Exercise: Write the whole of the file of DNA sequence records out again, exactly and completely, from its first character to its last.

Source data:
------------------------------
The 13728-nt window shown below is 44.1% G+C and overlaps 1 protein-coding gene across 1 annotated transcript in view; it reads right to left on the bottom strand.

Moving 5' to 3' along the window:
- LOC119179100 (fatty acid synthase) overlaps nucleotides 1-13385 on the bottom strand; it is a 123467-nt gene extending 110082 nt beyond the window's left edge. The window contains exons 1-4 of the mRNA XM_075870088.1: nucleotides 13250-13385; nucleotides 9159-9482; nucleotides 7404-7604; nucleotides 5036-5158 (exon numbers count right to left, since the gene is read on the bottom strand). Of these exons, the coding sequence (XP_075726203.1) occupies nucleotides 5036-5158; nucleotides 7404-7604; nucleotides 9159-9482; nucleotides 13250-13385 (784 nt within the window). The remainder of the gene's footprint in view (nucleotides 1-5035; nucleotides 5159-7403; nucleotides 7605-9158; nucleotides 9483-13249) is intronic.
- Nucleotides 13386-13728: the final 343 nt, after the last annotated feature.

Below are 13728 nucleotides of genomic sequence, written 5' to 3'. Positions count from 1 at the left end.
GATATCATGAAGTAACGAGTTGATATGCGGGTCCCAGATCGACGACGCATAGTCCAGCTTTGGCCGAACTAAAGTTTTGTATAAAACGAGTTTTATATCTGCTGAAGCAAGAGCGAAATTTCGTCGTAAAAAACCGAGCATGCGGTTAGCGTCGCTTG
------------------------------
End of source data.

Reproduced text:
The 13728-nt window shown below is 44.1% G+C and overlaps 1 protein-coding gene across 1 annotated transcript in view; it reads right to left on the bottom strand.

Moving 5' to 3' along the window:
- LOC119179100 (fatty acid synthase) overlaps nucleotides 1-13385 on the bottom strand; it is a 123467-nt gene extending 110082 nt beyond the window's left edge. The window contains exons 1-4 of the mRNA XM_075870088.1: nucleotides 13250-13385; nucleotides 9159-9482; nucleotides 7404-7604; nucleotides 5036-5158 (exon numbers count right to left, since the gene is read on the bottom strand). Of these exons, the coding sequence (XP_075726203.1) occupies nucleotides 5036-5158; nucleotides 7404-7604; nucleotides 9159-9482; nucleotides 13250-13385 (784 nt within the window). The remainder of the gene's footprint in view (nucleotides 1-5035; nucleotides 5159-7403; nucleotides 7605-9158; nucleotides 9483-13249) is intronic.
- Nucleotides 13386-13728: the final 343 nt, after the last annotated feature.

Below are 13728 nucleotides of genomic sequence, written 5' to 3'. Positions count from 1 at the left end.
GATATCATGAAGTAACGAGTTGATATGCGGGTCCCAGATCGACGACGCATAGTCCAGCTTTGGCCGAACTAAAGTTTTGTATAAAACGAGTTTTATATCTGCTGAAGCAAGAGCGAAATTTCGTCGTAAAAAACCGAGCATGCGGTTAGCGTCGCTTG